- At11:19, Sal says that the interest rates are down (meaning there is more money that can be easily be lent out). Are there two different types of interest rates being referred to here? It seems that the first interest rate is the one relating to how much someone would have to pay as interest on a loan they received (perhaps as an addition to their monthly payoffs of said loan). The second seems to be how much someone gains on their savings if kept in a savings account at a bank (which would be incentive for someone to exchange their currency). Any help would be appreciated!(3 votes)
- They are different rates but they tend to move together.
If people say "interest rates are down", typically they are referring to a benchmark interest rate, like the risk-free rate on a government bond. When the risk free rate moves down, other rates tend to fall with it. Some fall right along with it, others are more sticky. It's like when the price of oil goes down. Some gas stations lower their price right away, others don't. Interest rates are just prices. They are the price of using someone else's money for a little while(3 votes)
- You said that ceteris paribus means all things equal, the aggregate demand curve goes down. Does that still mean wages are the same? Because technically aren't prices what determine wages. If all things equal includes wages, then what is the point of the aggregate demand curve? When would prices fall ( or rise) but wages would not? And why would that happen? Thank you for your help!(3 votes)
- I will take a shot at this (I am not sure that I know for sure).... I think its speaking in theory -- so, in theory if all prices droped and everything else stays the same -- this would happen.
Over the long run, if prices remain low, the products that have a large percantage of cost related labor would cause wages to fall (or replace by automation).(2 votes)
- Regarding foreign exchange theory: How does having less purchasing power of your country's currency translate into increased real GDP?(2 votes)
- Inflation can causes this wrong impression, this is why GDP needs to be amended based on the inflation.
example: when inflation is 10% but the nominal GDP has not increased, the GDP will still look like 10% higher(1 vote)
- It doesn't make so much sense to me.
Lets say that one day you wake up, and prices went down half the price, that means you only need to work half as much as before causing GDP to decrease.(1 vote)
- Suppose you don't have to work? What if you have a fixed income? Then if prices fell by half, you can buy twice as much with the same income.(3 votes)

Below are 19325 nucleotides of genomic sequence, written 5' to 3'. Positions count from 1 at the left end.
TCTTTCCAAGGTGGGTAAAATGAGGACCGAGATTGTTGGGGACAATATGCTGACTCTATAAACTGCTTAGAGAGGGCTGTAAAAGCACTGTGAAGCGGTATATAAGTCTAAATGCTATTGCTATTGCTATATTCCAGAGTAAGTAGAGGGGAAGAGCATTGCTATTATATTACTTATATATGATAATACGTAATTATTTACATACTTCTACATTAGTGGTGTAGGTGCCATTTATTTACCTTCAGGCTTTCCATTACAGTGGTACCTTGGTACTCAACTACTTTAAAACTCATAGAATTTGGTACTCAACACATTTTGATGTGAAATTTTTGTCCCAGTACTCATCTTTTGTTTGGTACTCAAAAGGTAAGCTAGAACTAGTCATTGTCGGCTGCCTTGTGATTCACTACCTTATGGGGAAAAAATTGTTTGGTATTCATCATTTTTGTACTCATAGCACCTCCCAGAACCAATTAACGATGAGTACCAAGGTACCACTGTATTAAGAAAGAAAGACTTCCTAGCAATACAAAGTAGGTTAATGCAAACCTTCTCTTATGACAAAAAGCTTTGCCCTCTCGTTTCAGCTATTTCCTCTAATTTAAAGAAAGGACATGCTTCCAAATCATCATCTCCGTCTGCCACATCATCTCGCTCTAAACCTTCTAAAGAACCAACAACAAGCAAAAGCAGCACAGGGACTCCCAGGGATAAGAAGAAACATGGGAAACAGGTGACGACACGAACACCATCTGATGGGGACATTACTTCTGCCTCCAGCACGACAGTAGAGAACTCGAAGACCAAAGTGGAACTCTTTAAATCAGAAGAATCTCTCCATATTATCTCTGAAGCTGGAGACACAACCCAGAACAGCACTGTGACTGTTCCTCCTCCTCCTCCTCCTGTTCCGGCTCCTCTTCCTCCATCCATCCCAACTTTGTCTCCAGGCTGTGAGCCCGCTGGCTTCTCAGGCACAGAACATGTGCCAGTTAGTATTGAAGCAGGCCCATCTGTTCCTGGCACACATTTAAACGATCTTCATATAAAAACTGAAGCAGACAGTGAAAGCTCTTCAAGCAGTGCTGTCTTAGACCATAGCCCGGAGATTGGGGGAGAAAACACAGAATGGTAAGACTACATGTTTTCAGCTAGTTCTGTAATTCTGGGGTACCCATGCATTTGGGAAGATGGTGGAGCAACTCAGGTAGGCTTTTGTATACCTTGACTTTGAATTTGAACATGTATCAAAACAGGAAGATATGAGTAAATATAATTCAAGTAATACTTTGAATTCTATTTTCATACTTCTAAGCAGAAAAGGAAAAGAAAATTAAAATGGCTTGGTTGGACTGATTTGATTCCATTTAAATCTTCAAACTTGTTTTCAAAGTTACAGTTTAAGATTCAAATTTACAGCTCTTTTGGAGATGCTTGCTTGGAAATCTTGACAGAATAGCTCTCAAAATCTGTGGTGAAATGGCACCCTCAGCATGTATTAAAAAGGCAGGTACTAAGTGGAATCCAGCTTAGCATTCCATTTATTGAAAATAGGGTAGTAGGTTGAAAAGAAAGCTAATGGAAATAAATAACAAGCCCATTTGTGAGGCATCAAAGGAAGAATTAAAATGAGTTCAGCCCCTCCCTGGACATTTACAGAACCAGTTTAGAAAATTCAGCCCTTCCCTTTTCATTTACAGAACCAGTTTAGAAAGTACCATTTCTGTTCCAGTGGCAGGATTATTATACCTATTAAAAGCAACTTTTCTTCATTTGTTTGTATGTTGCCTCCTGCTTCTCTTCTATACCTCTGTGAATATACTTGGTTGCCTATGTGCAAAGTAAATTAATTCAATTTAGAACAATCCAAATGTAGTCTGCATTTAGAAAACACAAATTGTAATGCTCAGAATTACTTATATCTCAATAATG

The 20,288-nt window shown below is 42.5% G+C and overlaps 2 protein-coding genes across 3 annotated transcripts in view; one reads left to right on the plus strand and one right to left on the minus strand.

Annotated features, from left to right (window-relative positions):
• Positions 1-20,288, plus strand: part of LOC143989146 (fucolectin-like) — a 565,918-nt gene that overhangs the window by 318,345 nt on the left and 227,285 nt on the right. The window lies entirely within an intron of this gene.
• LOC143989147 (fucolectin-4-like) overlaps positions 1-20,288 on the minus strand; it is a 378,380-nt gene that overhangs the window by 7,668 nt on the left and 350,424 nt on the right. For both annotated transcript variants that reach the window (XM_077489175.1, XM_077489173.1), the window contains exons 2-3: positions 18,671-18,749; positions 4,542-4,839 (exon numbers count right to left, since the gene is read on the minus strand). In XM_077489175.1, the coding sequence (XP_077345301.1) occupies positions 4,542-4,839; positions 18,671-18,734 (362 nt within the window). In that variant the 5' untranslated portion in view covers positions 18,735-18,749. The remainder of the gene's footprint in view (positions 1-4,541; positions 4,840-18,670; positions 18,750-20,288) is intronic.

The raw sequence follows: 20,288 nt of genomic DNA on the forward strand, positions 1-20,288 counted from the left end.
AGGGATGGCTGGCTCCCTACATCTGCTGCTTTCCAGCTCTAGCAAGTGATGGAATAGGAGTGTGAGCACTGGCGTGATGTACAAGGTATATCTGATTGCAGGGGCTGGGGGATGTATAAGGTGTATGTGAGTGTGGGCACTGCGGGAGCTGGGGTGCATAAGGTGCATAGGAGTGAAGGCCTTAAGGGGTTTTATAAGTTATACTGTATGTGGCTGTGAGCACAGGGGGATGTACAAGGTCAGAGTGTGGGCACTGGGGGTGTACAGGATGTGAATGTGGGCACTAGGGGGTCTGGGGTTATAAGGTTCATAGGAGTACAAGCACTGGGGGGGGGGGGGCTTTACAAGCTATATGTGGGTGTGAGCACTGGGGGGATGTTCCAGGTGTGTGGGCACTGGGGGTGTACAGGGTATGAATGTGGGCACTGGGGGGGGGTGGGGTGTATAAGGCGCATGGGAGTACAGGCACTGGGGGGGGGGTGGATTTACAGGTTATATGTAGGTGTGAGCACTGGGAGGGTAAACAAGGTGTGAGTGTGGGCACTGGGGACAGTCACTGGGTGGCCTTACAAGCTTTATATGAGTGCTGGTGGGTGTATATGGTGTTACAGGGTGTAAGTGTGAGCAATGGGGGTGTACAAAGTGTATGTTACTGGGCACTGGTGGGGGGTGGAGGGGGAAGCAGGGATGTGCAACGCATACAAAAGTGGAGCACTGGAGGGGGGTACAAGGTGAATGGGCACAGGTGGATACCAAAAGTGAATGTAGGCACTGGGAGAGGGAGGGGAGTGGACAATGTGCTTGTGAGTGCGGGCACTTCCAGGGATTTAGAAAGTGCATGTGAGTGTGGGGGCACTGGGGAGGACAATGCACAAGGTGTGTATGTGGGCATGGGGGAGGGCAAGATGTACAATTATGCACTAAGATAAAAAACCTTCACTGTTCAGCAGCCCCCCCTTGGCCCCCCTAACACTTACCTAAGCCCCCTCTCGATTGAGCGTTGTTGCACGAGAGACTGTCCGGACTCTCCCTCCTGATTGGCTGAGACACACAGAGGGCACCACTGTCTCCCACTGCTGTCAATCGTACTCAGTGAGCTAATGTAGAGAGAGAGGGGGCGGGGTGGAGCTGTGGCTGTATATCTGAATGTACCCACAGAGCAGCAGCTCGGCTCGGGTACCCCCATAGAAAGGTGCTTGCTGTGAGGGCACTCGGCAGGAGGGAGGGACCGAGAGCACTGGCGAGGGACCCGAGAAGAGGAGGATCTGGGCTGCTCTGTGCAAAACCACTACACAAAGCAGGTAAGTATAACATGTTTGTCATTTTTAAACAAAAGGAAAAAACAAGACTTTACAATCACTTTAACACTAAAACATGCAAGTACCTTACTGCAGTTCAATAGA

In this and the next few videos we're going to be studying something called "aggregate supply" and "aggregate demand." Actually, we're going to start with aggregate demand and then start talking about aggregate supply. We're going to think about aggregate demand and aggregate, I'll rewrite the word, aggregate supply. What I really want to emphasize in this video is in a lot of ways, it's going to look similar to traditional supply and demand, but I want to emphasize that there's a very big difference between aggregate demand and traditional demand in a microeconomic context. Aggregate supply in a macroeconomic context and just regular supply in a microeconomic context. To think about that, let's go to the micro version. These are macroeconomics so we're looking at economy as a whole. These are macro ideas. To make that comparison, let's revisit the micro-, the microeconomics ideas of supply and demand. To do that, we can focus on a particular market. Maybe it's the market for candy bars, so this is the market for candy bars. We've seen this many, many, many times, this is most of what we were doing when we were studying microeconomics. On the vertical axis, we would plot the price per unit from the candy bar and the horizontal axis you would have the quantity bought or sold in the given amount of time. We saw that the demand curve tended to be downward sloping, it would look something like that. There was multiple ways to interpret this. One way to interpret this at a high price, people would say, "Why should I buy this candy bar? I could buy other things with that money that would make me just as happy or happier." So they would purchase a low quantity of it. At a low price, this is a low price right over here, people say, "This is a pretty good deal. I can get candy bars, they're so cheap, I can buy a bunch of them. Instead of buying other things, instead of buying lollipops and ice cream, I'll buy candy bars," then they'll buy a high quantity of it. So that's one way to interpret it. The other way to interpret it was as essentially as a marginal benefit curve. That very first few units of candy bars to get produced, there's someone there who just loves candy bars so much there's a high willingness to pay for it. There's a high benefit for those first few units. As you have more and more units, the incremental benefit to the market gets less and less. You can view as they are people who still like candy bars, but not as much as the people who bought those first few units. That is why you have a downward sloping curve. When we think about aggregate demand, it's going to look very similar, but the idea is a good bit different. I'll do it in a different color to show that it's different. Now we're in the macro version. We're talking about aggregate demand. Aggregate demand. The first thing to realize is we're talking about aggregate demand. We're going to be thinking about the economy as a whole. We're not just thinking about the market for just one good or service. In aggregate demand, what we do is we plot on the horizontal axis, not quantity, not just the quantity bought or sold of one good or service in an amount of time, we plot the actual production of the economy in a given period of time. We've already studied that. The actual production of the economy in a given period of time is real GDP. We plot, on this axis, real GDP, so it's really how much are we producing? I guess there is an analogy to quantity, it's kind of the quantity of the productivity of the economy. In this axis right over here, we plot price level. This is prices. This isn't prices for one good or service, this isn't just a price for candy bars, this is the general level of prices in the economy. Maybe you're saying it's a weighted average or however you want to measure it, some way of measuring the level of prices and economy. What we will see is this is a downward sloping curve. It does look like this. It will look something like this or we can assume, we actually don't know whether it definitely looks like that, but economists will tell you it looks like that based on certain theories. They like it this way because it starts to explain, based on their models, and you can kind of separate out the emotional aspects of economics, it is one way of potentially explaining economic cycles, although if you know from the last video I'm actually a stronger believer in the emotional aspects of it. But it will be downward sloping. It will be downward sloping like this. Once again, this is one product, goods or service right over here. This is the economy as a whole. This is just a general level of prices. This is the actual productivity of the economy. This is saying, and it's a little unintuitive at first, that if prices are high, it's seldom this extreme, it's not like the GDP would go to zero, but we'll just assume it's simplified like this ... Maybe I'll draw it with something like this ... Maybe I'll have it something like, maybe draw it something like that so I don't have to make the extreme statement that if prices are at some level, that there will be no GDP. Generally saying if prices are high, GDP will contract and remember, ceteris paribus, all other things equal, if prices are low, GDP will expand. It's happening for completely different reasons than this downward sloping. This downward sloping is essentially a substitution effect. When prices are high, people say, "I don't need to buy candy bars. I can go buy ice cream or Slurpees or Slushees or something else that makes me happy," or and when prices are low, they say, "Let me substitute candy bars for other things because I'm getting a good deal on candy bars." Over here that is not what is happening. What's happening here, and there's a couple of theories why economists will justify a downward sloping aggregate demand curve, let me make this clear, this is aggregate demand. This is essentially saying how much productivity there will be in the economy as a function of price levels in the economy. This is aggregate demand ... And this is just demand right over here. There's three major theories why economists believe that there is a downward sloping aggregate demand curve. The first is called the "wealth effect." Let me write these down. The first is called the "wealth effect." The wealth effect is just saying, and once again, it's a little nonintuitive, because in my mind when I start saying prices have gone down, I start saying, "Prices have gone down, wages have gone down, maybe profits have gone down, and then people will get less optimistic, the economy will shrink." That's not what we're saying in this chart right over here. Remember, ceteris paribus ... All other things equal. We're assuming over here only, so if we take this scenario right over here, we're assuming only prices have gone down. Everything else in the economy is equal. Employment has not changed. Profits have not changed. People's optimism has not changed. The only thing that changes is people wake up one day and everything in the economy is half the price it was before. People have the same savings. They have the same amount of money in their wallet. If that happens, all things equal, now they say, "With the same amount of money that I have in my wallet, I can now buy more. I feel wealthier." That's the wealth effect. They will say, "I will go and demand more goods and services because with what I have in my pocket, I can go buy more things." Likewise, if for whatever reason people woke up the next morning ... Remember, all other things equal, if the price of everything were to double, they say, "Oh my God! I can't buy anything anymore. Everything's too expensive. I have to buy less of it. I'm going to demand fewer goods and service." The wealth effect is one theory that would explain, all other things equal, why you would have a downward sloping aggregate demand curve. The other one is related to interest rates. I would call it savings and interest rate effect. Interest rate effect. You can imagine, if before this bar represented the total amount of money someone had in their pockets, and this is how much they needed to spend on goods and services in order to have a nice, happy, productive life, this is originally what they were going to save, now all of a sudden, now if all of a sudden if things get a lot cheaper, they don't have to spend this much on goods and services. They could spend less on goods and services. Maybe if things got a lot cheaper, they could spend less on goods and services. Now they could spend maybe this amount on goods and services, and they could save much more. Right over here ... Remember, all other things equal, if everyone woke up tomorrow and things were just half priced, people would be able to spend less on the things they need, and they would be able to save a lot more money. We've seen before, savings, when people save money, it just goes into the financial system. You save it, you put it into the bank, and it just gets lent out to other people. So when you have increase in savings, all other things equal, when prices goes down, all other things equal, then savings go up which means that the supply of money to be lent, supply of lenders or money to be lent, money lending goes up. We saw that in a previous video. If you increase the supply of money that can be lent, the price of borrowing the money will go down. Another way to think about it, interest rates. Interest rates will go down. When interest rates go down, it becomes cheaper, you have to spend less interest to borrow money and make investments. Borrow money, build a house. Borrow money, build a factory. Borrow money, do whatever ... buy inventory. Interest rates go down, that stimulates investment, that stimulates investment, which once again, would cause the economy to expand. You would have more goods and services being produced. Likewise, if you went the other way, if prices went up, this is a situation where prices went down. if prices went up, now all of a sudden, people have to spend more of their money. More of their money on the things that they maybe think that they need to survive and be happy. There will be less savings. If there's less savings, there's less money to be lent. There will be higher interest rates and there will be less investment, so the economy will contract. So real GDP ... And remember, when I say GDP here, maybe I'll call it real GDP, real GDP would go down. This is real GDP would go up. The third theory of why ... or the third justification because economists like to have this downward sloping curve so that they can justify, and we'll see how aggregate supply and demand can cause business cycles, the third effect is essentially, I'll call it a foreign exchange effect. A foreign exchange effect. Foreign exchange. Based on the line of reasoning, so let's say a situation once again where prices went down, based on their line of reasoning and justification, we said if prices go down, then interest rates go down because there's more money to be lent in that economy in that currency. If interest rates go down, investors might say, "I only get low interest in my country. Why don't I convert my money into other currencies where I can get higher interest rates?" So if interest rates go down, people convert out of the currency. Convert out of the currency. So maybe before, if we're talking about America and maybe the interest rates are really low in the US and interest rates are higher in the UK, maybe because prices didn't go down there as much, people say, "I'm going to convert my money from dollars to pound sterling." When they do that, they will essentially, because once again, if people are converting from ... I've gone in-depth on some of the videos on foreign exchange, if people are converting from dollars to pounds, that means that there's a larger supply of dollars and more demand for pounds. The price of the dollar relative to the pound will go down. Essentially, the dollar will weaken. The dollar will weaken relative to other currencies. If the dollar weakens relative to the other currency, this is a little confusing, I go into more depth into this when I talk about currency exchange, if the dollar weakens relative to other currencies, then American goods and services are going to appear to be cheaper to people in England. For example, if I offer to make a car in America for $10,000, maybe $10,000 before all of this happened, translates into 5,000 pounds, but now the dollar has weakened. Now $10,000 is going to translate into 4,000 pounds. Foreign consumers will say, "Wow, American cars just got cheaper when we view it in our own currency." More and more of them are going to want to buy American things so America will export more. Once again, if there's more demand for American goods and services, the GDP will expand. This is related to low interest rates driving people to take currency out or exchange out of the currency we're talking about, which will make that currency cheaper, which will make its goods and services cheaper to the rest of the world, which it will essentially once again, make net exports increase. You really could just cut to the chase and say if the price level all of a sudden in US dollars just got cheaper, people say there's deals to be had in the US, and once again, net exports would increase. Once again, when you have low price level, you could have GDP expanding. Obviously if the prices were to increase, the opposite dynamic might occur.